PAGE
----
February 9, 2017 (Fault Lines) – Pop Quiz, Question 1: which American city would you expect to be described as a “war zone”?
- One with the highest per capita murder rate?
- One with a nickname incorporating an actual war zone?
- One known for its bucolic mountain setting, local university, and “weirdness”?
Question 2: in which city do local police patrol daily with openly brandished AR-15s?
- The city with so much vacant property it could be a set piece for The Walking Dead?
- The city with so much gang violence it inspired the HBO hit series The Wire?
- The city with so much art and craft beer it attracts tourists and a disproportionate population of stoners?
If you guessed “C” on either of those questions, congratulations on reading the headline before you started reading this piece. Welcome to Asheville, nestled in the Blue Ridge Mountains in the western part of North Carolina.
Or, as the Asheville Police Department apparently prefers it be known, “Hippie Mogadishu.”
A 22-second-long video showing an Asheville Police officer approaching a group of teens while holding an assault-style rifle has sparked community protests, with critics citing it as an example of police intimidation.
The video is embedded at the top of the news story. Posted just over a week ago, it features Asheville police officer Shalin Oza (with officers Jessica McCoy and Brandon Shope right behind) choosing to randomly approach three black boys with his AR-15 out.
The video shows Officer Shalin Oza holding the AR-15 in both hands as he steps toward the teens, with the rifle pointed downward.
For the non-Facebook-inclined in Asheville, they found out about the video at a meeting of the city’s Citizens Police Advisory Committee, a group similar to other such boards nationwide and created to theoretically work on improving relations between law enforcement and the community:
Asheville Police Chief Tammy Hooper addressed the video at a Citizens Police Advisory Committee attended by about 75 people Wednesday night. Most of the 15 speakers during a public comment period criticized police.
And when the reporter says the Police Chief “addressed” the video, what he really means is that the Chief unflinchingly defended her officer for something that used to be considered outrageous. One of the attendees at the CPAC provided a personal account of the meeting, noting that Oza had been involved in a “high profile incident” the year before, the Chief herself describe Asheville’s housing project as a “war zone,” and that Officer Oza’s rationale for carrying the AR-15 out in the open is that it’s “kind of my thing.”
That “high profile incident” was this case last September with Officer Oza, also featuring a viral video posted to Facebook, showing Oza violently shoving 16-year-old black girl, Kacee Fleming.
Despite its laidback reputation and strongly Democrat political leanings, it turns out Asheville has been on the front lines of unchecked police violence against minorities. In addition to Officer Oza’s repeated abuse of black teens, Asheville PD recently killed 35-year-old Jerry Williams in an incident that prompted the department to begin rewriting its Use-of-Force policy (the officers involved in the extrajudicial summary execution of Williams were not charged).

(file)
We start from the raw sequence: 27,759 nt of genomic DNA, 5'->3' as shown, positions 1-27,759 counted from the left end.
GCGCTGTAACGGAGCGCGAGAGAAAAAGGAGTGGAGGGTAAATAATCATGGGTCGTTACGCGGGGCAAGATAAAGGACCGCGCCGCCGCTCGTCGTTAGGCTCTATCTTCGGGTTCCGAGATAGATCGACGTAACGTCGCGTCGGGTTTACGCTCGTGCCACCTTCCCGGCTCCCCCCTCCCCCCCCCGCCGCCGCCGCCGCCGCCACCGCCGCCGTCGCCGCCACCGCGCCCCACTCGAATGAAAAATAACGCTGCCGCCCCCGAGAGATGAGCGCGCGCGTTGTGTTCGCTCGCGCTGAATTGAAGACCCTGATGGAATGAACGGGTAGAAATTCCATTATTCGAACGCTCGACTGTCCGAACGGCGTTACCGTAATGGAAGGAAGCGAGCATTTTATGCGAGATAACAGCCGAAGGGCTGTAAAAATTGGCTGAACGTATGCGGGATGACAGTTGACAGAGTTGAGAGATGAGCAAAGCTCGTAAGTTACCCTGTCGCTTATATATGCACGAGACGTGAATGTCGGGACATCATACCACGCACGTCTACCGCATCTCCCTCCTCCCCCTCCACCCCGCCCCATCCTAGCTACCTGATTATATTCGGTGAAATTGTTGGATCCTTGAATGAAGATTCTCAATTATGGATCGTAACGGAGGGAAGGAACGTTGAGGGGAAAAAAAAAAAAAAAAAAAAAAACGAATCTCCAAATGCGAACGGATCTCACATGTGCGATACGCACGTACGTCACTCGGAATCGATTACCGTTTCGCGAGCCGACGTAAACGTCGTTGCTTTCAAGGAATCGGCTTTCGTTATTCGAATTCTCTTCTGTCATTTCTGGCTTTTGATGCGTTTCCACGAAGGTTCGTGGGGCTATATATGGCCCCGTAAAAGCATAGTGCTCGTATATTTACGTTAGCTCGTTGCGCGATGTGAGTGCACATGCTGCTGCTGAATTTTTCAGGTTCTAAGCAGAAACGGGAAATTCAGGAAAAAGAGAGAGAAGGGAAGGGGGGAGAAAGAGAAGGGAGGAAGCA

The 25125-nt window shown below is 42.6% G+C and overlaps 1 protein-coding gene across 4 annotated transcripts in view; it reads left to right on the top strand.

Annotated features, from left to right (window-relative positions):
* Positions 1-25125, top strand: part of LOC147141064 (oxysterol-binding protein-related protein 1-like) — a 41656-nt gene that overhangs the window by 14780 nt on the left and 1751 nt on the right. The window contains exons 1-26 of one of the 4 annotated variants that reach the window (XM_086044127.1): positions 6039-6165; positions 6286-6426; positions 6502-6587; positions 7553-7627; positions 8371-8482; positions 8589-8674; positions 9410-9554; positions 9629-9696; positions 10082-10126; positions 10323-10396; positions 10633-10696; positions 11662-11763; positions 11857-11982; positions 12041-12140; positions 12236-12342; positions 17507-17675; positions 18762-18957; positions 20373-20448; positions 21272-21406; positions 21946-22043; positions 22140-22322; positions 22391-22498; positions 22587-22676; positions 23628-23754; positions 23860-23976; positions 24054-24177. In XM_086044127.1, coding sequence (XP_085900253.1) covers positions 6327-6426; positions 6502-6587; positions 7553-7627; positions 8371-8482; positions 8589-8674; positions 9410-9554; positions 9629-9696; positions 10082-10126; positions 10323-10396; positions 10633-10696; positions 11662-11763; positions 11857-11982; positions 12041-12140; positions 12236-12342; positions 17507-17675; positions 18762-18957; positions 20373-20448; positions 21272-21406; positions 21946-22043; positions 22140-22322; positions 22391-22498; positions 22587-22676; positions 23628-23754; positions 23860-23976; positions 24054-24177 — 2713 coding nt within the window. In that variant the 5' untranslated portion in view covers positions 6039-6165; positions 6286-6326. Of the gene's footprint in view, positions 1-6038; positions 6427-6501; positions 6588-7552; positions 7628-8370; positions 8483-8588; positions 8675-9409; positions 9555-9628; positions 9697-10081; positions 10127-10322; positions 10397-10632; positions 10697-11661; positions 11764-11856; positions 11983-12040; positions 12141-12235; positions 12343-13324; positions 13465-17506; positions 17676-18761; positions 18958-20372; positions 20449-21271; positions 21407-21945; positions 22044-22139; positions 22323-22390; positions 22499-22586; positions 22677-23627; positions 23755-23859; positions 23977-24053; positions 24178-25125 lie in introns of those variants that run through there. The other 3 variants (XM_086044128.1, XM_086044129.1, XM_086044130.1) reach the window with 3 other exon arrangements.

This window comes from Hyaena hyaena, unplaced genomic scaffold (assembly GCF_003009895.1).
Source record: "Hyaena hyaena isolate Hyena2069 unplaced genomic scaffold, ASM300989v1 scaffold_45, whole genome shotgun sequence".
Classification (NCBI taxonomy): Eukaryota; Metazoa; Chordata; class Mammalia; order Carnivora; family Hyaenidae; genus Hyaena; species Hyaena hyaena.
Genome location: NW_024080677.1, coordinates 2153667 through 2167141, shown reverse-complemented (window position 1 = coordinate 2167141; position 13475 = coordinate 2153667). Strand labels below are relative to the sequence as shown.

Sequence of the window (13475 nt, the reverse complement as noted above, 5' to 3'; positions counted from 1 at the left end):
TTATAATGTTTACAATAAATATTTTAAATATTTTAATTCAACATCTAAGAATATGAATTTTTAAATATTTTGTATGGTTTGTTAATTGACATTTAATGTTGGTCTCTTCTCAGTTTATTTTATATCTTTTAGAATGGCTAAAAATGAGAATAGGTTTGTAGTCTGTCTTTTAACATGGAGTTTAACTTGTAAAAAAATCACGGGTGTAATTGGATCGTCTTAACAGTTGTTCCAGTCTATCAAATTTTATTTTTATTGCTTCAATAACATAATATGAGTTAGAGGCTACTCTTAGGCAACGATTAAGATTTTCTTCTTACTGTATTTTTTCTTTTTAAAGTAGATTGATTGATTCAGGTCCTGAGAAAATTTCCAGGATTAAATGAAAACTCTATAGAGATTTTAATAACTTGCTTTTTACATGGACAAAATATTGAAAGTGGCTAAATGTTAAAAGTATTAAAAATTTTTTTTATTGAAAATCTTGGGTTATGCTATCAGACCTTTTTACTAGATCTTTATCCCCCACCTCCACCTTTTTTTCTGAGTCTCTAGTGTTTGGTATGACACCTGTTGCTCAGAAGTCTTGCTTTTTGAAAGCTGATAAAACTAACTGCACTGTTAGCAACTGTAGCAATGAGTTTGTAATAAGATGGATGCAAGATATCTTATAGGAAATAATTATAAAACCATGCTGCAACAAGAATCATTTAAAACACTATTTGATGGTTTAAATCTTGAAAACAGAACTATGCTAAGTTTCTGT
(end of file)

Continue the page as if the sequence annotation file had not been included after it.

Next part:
On that Use of Force policy, two of the CPAC meeting attendees demonstrated how painfully disconnected regular taxpayers have become from modern law enforcement practices:
“I humbly submit my gun is bigger than your gun is no solution to de-escalate. It makes me feel scared for the African-Americans and for the soul of our community,” said Melissa Hyman, a teacher and West Asheville resident.
After viewing the video recorded by one of the teens at the meeting Wednesday, resident Laurie Newman said she questioned why the officer was displaying the weapon.
“What in the world is he doing with that type of gun with these children in my city where I live and have a son? It is completely unacceptable. It is horrific,” she said.
Showing greater savvy in damage control than in actually correcting problems with policing, the Police Department reached out to the family of the teen boys to convince them to watch the full bodycam video and “talk it out”:
The department has also contacted and invited the mother and her children to view the body camera footage and talk about the confrontation, [department spokesperson Christina] Hallingse said.
But that footage will not be released to the public, thanks to North Carolina’s legislation known as H972, adopted with a nearly-unanimous bipartisan supermajority last June to remove all police video from that state’s Public Records Act:
The department would not release the body camera footage to the Citizen-Times Thursday. North Carolina does not require that police body camera footage be made public.
So if you happen to be a teenager or a person of color (or both) in a “war zone” tourist town, make sure to keep your mobile phone handy and your Facebook Live app ready to stream. Especially if you live in any neighborhood patrolled by Asheville Warrior Cop Shalin Oza.